Like this thing, an adaptation of a Square Enix arcade game whose main claim to fame is every player getting to use a pretty cool set of combining gun-shaped controllers. Butch himself provides the "main scenario" for the series (and the game), which sounds like he handed them a page from his idea journal about weird diseases and fighting your alternate-universe counterparts, and said "Good luck!".

Well, it could still be good. This is a pretty nice time for weird, random-ass arcade and cellphone games to be getting decent adaptations. Last season's Rage of Bahamut Genesis was proof of that. Let's hope that upward trend continues.


Plastic Memories Ep.1 Preview by pKjd

Plastic Memories

Studio: Doga Kobo (Majestic Prince, YuruYuri)

Director: Yoshiyuki Fujiwara (Engaged to the Unidentified, GJ Club)

Broadcaste Date: April 4, 2015 (Available on Crunchyroll, Hulu, and Daisuki)

It's funny: Doga Kobo is actually a pretty prolific studio, but most of their credits are for helping out with other studios' series. Their own shows, like YuruYuri, GJ Club, and Majestic Prince, have largely passed without making much of an impact (though YuruYuri has been pretty fertile as a spawning ground for memes).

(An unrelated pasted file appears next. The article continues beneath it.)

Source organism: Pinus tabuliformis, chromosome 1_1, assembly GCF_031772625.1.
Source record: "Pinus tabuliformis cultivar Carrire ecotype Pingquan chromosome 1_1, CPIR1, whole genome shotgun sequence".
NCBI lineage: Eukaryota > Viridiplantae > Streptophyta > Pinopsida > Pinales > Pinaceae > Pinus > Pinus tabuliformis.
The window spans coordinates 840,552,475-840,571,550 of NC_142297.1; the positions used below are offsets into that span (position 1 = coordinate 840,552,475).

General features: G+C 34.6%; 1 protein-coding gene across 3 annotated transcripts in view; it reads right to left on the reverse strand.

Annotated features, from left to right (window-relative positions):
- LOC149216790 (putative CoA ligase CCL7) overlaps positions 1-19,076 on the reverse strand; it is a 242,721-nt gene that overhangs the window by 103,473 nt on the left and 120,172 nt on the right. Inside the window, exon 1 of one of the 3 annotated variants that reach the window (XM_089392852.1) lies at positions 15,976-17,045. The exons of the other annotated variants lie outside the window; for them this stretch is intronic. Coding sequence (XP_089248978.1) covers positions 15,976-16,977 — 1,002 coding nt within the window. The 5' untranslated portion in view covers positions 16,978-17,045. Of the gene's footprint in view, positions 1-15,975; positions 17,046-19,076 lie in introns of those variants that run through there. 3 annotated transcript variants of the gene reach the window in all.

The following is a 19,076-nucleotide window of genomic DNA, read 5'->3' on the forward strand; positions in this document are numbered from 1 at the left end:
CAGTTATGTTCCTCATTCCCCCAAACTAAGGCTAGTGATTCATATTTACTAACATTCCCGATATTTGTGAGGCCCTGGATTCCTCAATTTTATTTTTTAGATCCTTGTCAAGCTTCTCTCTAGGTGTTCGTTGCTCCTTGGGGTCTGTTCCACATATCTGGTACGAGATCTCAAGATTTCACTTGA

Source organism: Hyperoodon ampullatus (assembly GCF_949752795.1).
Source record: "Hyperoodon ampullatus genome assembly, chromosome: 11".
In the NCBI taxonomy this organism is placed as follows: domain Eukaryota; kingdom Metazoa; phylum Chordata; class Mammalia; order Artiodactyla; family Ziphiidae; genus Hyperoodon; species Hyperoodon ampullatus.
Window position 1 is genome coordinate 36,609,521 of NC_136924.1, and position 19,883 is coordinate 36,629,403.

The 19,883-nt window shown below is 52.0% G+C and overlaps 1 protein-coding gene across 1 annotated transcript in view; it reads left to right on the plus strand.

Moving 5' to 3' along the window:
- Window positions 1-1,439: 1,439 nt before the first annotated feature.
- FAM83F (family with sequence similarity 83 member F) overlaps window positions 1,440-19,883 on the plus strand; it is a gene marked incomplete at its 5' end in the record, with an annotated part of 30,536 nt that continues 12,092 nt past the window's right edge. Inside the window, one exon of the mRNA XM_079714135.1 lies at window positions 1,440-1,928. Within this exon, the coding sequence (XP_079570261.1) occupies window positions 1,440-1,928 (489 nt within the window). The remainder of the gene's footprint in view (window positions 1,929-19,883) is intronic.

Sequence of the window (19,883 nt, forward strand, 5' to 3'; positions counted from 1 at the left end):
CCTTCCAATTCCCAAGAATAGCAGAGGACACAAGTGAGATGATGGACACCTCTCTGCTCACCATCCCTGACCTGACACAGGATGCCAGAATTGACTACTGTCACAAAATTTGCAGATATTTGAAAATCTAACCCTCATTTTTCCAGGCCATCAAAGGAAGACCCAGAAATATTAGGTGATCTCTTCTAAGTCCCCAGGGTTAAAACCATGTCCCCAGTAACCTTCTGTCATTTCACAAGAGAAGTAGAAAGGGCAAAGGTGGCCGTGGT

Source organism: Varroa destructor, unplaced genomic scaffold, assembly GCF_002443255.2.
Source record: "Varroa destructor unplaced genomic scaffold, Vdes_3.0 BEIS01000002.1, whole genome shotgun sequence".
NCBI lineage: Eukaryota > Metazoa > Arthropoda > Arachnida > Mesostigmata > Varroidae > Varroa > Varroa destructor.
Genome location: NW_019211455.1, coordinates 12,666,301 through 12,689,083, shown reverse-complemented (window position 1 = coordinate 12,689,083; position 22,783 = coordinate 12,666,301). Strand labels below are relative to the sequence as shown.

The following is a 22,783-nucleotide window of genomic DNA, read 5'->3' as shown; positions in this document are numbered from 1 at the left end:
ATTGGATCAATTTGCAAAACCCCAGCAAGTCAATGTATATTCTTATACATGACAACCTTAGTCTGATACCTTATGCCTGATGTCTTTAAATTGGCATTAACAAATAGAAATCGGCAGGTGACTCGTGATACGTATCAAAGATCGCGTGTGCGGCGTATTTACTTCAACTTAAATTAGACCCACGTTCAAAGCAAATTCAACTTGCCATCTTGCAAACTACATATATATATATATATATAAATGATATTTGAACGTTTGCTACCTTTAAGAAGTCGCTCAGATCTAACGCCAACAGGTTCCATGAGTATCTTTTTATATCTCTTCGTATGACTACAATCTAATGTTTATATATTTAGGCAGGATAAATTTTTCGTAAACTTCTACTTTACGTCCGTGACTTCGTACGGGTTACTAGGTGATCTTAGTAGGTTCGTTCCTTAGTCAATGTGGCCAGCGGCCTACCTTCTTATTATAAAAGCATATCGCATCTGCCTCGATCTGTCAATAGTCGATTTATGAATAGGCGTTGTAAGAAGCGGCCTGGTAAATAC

Plastic Memories, though, might be a little different. This story about a guy who joins a nonprofit dedicated to retrieving lifelike androids - Giftia - at the end of their service lifespans feels like an anomaly in Doga Kobo's typically light fare. If anything, the premise feels like it could be a more bittersweet, rom-com-esque take on Blade Runner, even. Instead of "retiring" Replicants with a big ol' pistol, protagonist Tsukasa Mizugaki tries to bring 'em home.